Thoreau at 200: Don’t let Bill Gates ban the hoe

July 18th, 2017


PHOTO/Claudio Toledo/CC BY 2.0

A mischievous campaign afoot in rural Africa presents a cautionary tale which bears being spoken of this July 12, 2017, the 200th anniversary of the birth of Henry David Thoreau.

African women in remote villages are being told to put down their hand-held hoes.

Working the soil by hand, nurturing nature to feed their families, as did their ancestors from time immemorial, is “a technology long obsolete.”

So they are being told by a Bill Gates-led NGO, Alliance for a Green Revolution in Africa (“AGRA”)(

The call is being taken up by elite Africans, who want to banish the hand-held hoes to the museum.

Women’s lives preparing the soil, planting tribal heirloom seeds, nurturing seedlings to harvest is nothing but a meaningless “solitary struggle” that rapid mechanization and industrialization can cure.

“Low rates of mechanization . . . reduce the welfare and quality of life for farmers,” says AGRA. Leasing a gas-guzzling Western-made tractor “can free up more time [for women to be] with their family, or doing additional off-farm work.”

But has AGRA bothered to ask the rural women of Africa if they wish to give up their hand-held hoes?

I do not pretend to speak for the rural women of Africa but I have witnessed a good many of them in their fields working their hoes. I have seen great geometric terraces created by a dozen women working their hand-held hoes together in communal activity.

Tsitsi Dangarembga’s novel Nervous Conditions, published to acclaim in 1988, imparts a timeless wisdom.

“My grandmother . . . had been an inexorable cultivator of land, sower of seeds and reaper of rich harvests until, literally until, her very last moment,” says Dangarembga’s protagonist.

“When I was too small to be anything more than a hindrance in the family fields, I used to spend many productive hours working with my grandmother on the plot of land she called her garden.

“We hoed side by side strips of land defined by the row of maize plants each carried, I obstinately insisting I could keep pace with her, she weeding three strips to my one so that I could.

“Praising my predisposition towards working, she consolidated it in me as a desirable habit.”

Working together with their hand-held hoes provided opportunities for forging family bonds and cultivating the impressionable mind of a young girl.

“She gave me history lessons as well,” the narrator recalls. History that could not be found in the textbooks, a stint in the field and a rest, the beginning of the story, a pause.

“’What happened after, Mbuya, what happened?’ ‘More work, my child, before you hear more story.’

“Slowly, methodically, throughout the day the field would be cultivated, the episodes of my grandmother’s own portion of history strung together from beginning to end.”

Has Bill Gates spent a planting season kneeling in the soil next to his grandmother, absorbing her stories of the past as they hand-hoed in synchronicity?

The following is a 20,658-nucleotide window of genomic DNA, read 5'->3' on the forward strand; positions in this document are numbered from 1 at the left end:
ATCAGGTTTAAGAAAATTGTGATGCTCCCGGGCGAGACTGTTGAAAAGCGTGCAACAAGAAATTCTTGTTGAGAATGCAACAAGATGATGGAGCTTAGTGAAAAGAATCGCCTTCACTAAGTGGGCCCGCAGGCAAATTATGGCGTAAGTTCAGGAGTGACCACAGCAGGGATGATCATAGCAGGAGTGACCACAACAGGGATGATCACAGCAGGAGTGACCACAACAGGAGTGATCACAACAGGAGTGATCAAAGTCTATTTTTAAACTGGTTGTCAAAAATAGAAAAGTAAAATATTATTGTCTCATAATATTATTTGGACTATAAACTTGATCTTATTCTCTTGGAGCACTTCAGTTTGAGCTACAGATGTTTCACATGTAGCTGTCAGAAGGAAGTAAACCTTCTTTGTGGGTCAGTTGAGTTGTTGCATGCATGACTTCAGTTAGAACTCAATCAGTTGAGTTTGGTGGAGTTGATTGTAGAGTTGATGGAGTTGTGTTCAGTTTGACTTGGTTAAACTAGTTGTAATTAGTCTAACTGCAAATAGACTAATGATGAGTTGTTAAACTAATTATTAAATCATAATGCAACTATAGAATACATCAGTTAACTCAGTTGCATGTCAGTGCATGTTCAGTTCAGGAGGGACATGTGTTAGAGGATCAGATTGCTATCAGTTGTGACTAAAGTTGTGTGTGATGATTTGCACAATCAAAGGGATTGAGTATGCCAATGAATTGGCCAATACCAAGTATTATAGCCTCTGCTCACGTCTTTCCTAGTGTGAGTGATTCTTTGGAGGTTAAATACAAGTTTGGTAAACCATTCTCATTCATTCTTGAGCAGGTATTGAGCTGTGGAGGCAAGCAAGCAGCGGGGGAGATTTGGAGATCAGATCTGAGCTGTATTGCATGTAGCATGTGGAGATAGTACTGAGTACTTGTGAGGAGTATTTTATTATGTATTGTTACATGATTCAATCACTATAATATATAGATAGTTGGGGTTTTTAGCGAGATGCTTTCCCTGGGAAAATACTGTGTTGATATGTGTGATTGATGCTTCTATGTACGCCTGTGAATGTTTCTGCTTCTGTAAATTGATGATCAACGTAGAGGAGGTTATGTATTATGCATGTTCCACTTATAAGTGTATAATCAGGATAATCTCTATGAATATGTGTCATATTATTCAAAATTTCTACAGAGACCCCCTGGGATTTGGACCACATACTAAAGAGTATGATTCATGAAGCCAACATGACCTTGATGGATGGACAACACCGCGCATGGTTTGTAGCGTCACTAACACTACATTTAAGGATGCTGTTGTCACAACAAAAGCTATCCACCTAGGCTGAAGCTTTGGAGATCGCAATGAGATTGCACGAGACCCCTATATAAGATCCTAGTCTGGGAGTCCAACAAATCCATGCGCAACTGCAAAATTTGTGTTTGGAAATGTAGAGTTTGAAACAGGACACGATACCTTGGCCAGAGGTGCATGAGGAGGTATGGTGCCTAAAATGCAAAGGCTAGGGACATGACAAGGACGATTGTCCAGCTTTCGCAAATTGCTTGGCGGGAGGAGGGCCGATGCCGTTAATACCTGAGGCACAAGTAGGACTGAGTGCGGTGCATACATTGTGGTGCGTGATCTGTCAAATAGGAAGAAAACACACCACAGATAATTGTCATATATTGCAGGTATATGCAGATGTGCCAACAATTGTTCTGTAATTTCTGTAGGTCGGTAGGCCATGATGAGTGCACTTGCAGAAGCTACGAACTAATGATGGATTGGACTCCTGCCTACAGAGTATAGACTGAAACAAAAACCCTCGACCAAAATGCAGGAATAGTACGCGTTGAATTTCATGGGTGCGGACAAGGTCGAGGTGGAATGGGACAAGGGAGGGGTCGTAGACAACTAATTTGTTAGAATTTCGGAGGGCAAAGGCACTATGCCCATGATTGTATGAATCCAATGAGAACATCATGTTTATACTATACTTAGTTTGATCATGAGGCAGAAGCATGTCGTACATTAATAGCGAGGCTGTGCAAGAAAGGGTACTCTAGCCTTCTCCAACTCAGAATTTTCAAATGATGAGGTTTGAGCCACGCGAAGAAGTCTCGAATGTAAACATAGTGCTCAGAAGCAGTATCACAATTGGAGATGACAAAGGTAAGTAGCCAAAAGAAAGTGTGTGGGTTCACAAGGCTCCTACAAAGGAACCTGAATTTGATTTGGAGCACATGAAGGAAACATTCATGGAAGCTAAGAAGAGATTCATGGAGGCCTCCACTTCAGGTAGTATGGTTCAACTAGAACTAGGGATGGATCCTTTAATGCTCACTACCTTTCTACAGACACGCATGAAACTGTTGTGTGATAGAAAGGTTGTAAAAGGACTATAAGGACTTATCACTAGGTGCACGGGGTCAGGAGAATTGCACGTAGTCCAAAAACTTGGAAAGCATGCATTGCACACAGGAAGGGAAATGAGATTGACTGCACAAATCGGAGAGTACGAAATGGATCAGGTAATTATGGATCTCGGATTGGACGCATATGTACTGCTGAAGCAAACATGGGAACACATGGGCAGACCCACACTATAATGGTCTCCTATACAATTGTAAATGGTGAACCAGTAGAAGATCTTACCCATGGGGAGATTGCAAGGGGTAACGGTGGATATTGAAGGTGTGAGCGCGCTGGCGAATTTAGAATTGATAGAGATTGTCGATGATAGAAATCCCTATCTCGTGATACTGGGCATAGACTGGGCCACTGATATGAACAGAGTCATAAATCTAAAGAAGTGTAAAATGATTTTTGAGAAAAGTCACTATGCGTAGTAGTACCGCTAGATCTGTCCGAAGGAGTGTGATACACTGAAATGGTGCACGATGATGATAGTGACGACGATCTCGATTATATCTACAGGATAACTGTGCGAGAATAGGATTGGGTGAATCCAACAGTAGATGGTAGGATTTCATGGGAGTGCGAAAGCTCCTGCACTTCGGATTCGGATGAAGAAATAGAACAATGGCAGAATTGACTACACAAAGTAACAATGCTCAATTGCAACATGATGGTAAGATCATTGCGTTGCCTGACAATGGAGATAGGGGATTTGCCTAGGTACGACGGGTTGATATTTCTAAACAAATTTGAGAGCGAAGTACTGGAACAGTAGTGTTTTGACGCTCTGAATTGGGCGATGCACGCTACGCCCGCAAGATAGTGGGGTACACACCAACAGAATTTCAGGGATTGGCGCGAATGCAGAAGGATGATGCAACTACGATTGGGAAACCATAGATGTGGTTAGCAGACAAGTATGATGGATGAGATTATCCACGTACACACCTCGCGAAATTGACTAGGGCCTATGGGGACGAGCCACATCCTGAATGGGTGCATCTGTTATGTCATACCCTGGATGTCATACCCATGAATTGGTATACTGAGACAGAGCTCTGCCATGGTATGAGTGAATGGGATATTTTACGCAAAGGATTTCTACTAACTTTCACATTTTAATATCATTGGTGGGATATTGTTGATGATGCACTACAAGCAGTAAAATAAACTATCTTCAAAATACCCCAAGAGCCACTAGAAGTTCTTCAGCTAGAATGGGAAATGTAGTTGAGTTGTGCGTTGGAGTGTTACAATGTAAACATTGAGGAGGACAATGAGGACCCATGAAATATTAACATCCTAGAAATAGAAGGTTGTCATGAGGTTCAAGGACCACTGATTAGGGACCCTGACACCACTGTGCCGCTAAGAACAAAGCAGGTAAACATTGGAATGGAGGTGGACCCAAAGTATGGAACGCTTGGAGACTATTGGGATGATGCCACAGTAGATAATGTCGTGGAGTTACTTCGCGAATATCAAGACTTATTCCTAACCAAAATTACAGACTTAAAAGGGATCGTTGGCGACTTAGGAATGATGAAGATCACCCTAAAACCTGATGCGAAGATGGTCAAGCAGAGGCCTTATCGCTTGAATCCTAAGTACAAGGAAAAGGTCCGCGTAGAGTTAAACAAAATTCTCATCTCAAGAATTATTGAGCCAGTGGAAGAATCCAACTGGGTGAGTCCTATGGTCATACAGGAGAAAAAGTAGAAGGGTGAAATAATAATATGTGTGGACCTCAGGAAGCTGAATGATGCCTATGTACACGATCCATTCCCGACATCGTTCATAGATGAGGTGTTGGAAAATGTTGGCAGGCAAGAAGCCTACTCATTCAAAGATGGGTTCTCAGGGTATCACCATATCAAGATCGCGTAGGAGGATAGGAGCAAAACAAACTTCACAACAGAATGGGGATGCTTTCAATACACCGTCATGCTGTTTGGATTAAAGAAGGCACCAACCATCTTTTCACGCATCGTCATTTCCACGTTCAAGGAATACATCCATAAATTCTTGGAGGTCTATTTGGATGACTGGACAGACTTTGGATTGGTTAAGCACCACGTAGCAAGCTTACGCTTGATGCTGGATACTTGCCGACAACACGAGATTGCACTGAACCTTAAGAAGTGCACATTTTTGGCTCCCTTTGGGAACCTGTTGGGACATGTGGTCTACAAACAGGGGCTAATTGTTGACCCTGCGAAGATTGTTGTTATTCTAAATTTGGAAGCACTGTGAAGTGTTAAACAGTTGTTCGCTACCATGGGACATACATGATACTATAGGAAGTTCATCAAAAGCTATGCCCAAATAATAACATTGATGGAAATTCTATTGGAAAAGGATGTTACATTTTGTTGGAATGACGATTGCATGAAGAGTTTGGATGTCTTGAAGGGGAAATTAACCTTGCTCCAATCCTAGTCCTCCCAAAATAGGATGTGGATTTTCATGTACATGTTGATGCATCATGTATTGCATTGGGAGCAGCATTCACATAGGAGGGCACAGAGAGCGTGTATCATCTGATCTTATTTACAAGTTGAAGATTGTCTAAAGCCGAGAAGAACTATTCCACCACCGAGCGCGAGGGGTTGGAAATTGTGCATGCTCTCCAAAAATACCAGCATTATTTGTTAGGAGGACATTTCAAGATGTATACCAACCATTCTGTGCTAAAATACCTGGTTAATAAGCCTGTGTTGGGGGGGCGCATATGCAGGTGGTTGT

Has he had the pleasure of harvesting food for his family through his toil with a hand-held hoe?

Counter Punch for more

The rise of the thought leader

July 18th, 2017



How the superrich have funded a new class of intellectual.

Writing in one of Mussolini’s prisons in the 1930s, the Italian Marxist Antonio Gramsci jotted down the fragments that would become his theory of intellectuals. New classes, like the European bourgeoisie after the Industrial Revolution, he proposed, brought with them their own set of thinkers, which he called “organic intellectuals”—theorists, technicians, and administrators, who became their “functionaries” in a new society. Unlike “traditional intellectuals” who held positions in the old class structure, organic intellectuals helped the bourgeoisie establish its ideas as the invisible, unquestioned conventional wisdom circulating in social institutions.

Today, Gramsci’s theory has been largely overlooked in the ongoing debate over the supposed decline of the “public intellectual” in America. Great minds, we are told, no longer captivate the public as they once did, because the university is too insular and academic thinking is too narrow. Such laments frequently cite Russell Jacoby’s The Last Intellectuals (1987), which complained about the post-1960s professionalization of academia and waxed nostalgic for the bohemian, “independent” intellectuals of the earlier twentieth century. Writers like the New York Times columnist Nicholas Kristof attribute this sorry state of affairs to the culture of Ph.D. programs, which, Kristof claims, have glorified “arcane unintelligibility while disdaining impact and audience.” If academics cannot bring their ideas to a wider readership, these familiar critiques imply, it is because of the academic mindset itself.

In his book The Ideas Industry, the political scientist and foreign policy blogger Daniel W. Drezner broadens the focus to include the conditions in which ideas are formed, funded, and expressed. Describing the public sphere in the language of markets, he argues that three major factors have altered the fortunes of today’s intellectuals: the evaporation of public trust in institutions, the polarization of American society, and growing economic inequality. He correctly identifies the last of these as the most important: the extraordinary rise of the American superrich, a class interested in supporting a particular genre of “ideas.”